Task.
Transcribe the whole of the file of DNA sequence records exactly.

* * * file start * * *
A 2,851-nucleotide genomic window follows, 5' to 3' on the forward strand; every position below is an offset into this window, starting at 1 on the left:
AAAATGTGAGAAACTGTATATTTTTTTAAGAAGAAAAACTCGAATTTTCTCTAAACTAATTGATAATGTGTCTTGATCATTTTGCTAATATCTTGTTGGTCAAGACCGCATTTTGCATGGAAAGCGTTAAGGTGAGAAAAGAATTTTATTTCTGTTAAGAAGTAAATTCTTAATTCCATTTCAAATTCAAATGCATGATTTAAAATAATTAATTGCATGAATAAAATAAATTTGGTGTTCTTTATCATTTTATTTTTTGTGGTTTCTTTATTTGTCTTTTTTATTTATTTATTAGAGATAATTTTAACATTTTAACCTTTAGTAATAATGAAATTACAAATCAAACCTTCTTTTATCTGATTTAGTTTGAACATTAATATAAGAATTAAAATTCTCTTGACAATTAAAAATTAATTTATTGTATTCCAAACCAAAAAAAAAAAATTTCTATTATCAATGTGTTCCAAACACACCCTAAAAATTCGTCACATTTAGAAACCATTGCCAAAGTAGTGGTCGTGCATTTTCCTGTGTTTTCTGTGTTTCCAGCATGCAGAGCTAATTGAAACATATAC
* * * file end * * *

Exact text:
A 2,851-nucleotide genomic window follows, 5' to 3' on the forward strand; every position below is an offset into this window, starting at 1 on the left:
AAAATGTGAGAAACTGTATATTTTTTTAAGAAGAAAAACTCGAATTTTCTCTAAACTAATTGATAATGTGTCTTGATCATTTTGCTAATATCTTGTTGGTCAAGACCGCATTTTGCATGGAAAGCGTTAAGGTGAGAAAAGAATTTTATTTCTGTTAAGAAGTAAATTCTTAATTCCATTTCAAATTCAAATGCATGATTTAAAATAATTAATTGCATGAATAAAATAAATTTGGTGTTCTTTATCATTTTATTTTTTGTGGTTTCTTTATTTGTCTTTTTTATTTATTTATTAGAGATAATTTTAACATTTTAACCTTTAGTAATAATGAAATTACAAATCAAACCTTCTTTTATCTGATTTAGTTTGAACATTAATATAAGAATTAAAATTCTCTTGACAATTAAAAATTAATTTATTGTATTCCAAACCAAAAAAAAAAAATTTCTATTATCAATGTGTTCCAAACACACCCTAAAAATTCGTCACATTTAGAAACCATTGCCAAAGTAGTGGTCGTGCATTTTCCTGTGTTTTCTGTGTTTCCAGCATGCAGAGCTAATTGAAACATATAC